Karen Tse makes a strong case against torture

Nynke Sietsma| December 2006 issue
Karen Tse couldn’t be more clear about her dream: She wants to eliminate torture in the world. It certainly doesn’t sound simple, but Tse says it could be. “We just have to make a decision as a global community to say no to torture. We’re quick to cry that it’s impossible. But we said the same thing about slavery and apartheid–until we turned the tide by deciding that we would no longer accept such barbarism.”
Growing up in the United States, she often heard horror stories about countries where people were tortured in prison and given no right to fair trial. Three decades later, Tse—by then a prominent international attorney, a former judicial mentor for the United Nations and an ordained minister—had not forgotten those stories. That’s what inspired her to found International Bridges to Justice (IBJ)—a citizens group that advocates for fairness in legal systems worldwide—with donations and a small amount of her own money. The six-year-old organization now gets requests for help from all over the world, from India to Zimbabwe.
“A lot of governments have set down proper laws on paper. But often, that’s as far as it goes. Meanwhile, in many countries defenders are threatened and prisoners are still being tortured,” she says. To change that, IBJ trains police, attorneys and judges, and works with local governments to ensure that laws are correctly enforced. For example, IBJ does see cases where prisoners have never been allowed to see a lawyer. With IBJ support, a criminal lawyer may learn to inform his clients of their rights, or a prison director to create a room in which attorneys can speak to clients undisturbed.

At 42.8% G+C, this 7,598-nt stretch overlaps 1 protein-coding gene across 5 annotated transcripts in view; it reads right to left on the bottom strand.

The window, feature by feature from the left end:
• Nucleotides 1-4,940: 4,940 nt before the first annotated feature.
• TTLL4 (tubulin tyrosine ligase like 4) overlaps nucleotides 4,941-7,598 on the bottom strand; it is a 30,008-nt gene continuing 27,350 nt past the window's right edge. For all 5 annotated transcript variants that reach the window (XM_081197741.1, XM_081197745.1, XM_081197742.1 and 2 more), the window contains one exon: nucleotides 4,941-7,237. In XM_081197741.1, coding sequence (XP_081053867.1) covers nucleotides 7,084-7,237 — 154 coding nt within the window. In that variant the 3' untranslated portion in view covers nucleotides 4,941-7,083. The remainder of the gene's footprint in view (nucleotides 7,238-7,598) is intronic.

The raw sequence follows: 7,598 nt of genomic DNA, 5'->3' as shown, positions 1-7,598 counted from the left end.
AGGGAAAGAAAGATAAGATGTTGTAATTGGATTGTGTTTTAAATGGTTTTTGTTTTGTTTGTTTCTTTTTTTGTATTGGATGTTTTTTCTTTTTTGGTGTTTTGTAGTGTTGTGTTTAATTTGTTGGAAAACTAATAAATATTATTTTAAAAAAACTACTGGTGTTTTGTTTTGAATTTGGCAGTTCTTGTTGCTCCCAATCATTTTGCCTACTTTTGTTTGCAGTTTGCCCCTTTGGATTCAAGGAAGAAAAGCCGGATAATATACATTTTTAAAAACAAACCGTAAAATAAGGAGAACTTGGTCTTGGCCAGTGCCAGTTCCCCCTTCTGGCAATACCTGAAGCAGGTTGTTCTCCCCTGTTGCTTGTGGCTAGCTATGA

Cambodia, where Tse worked on the reconstruction of the judicial system in 1994 to 1997, is one of the most dramatic examples of rule of law’s power to affect change. In a country with 13 million residents, only 10 lawyers were active in 1994. The Khmer Rouge regime had seen almost 2 million citizens murdered, including effectively all of its attorneys and judges. Tse participated in a unique event in the country’s history: She trained the first 25 public defenders after the end of the communist regime.
Right now, the world is at a historical turning point, says Tse; much of the world is ripe for justice. “Participatory democracies are emerging. For countries like Cambodia, which are in transition to democracy, now is a critical time to invest in the legal system.” Governments generally take a positive view of that idea, according to Tse, if in part because it supports favourable economic development. After all, a stable country where there is no torture is more likely to lure foreign investors than one where human rights are in peril.
Ultimately, the fight against torture begins at home, says Tse. “Closing the gap between your own personal values and the work you do outside is where justice begins.”
More information:http://www.ibj.org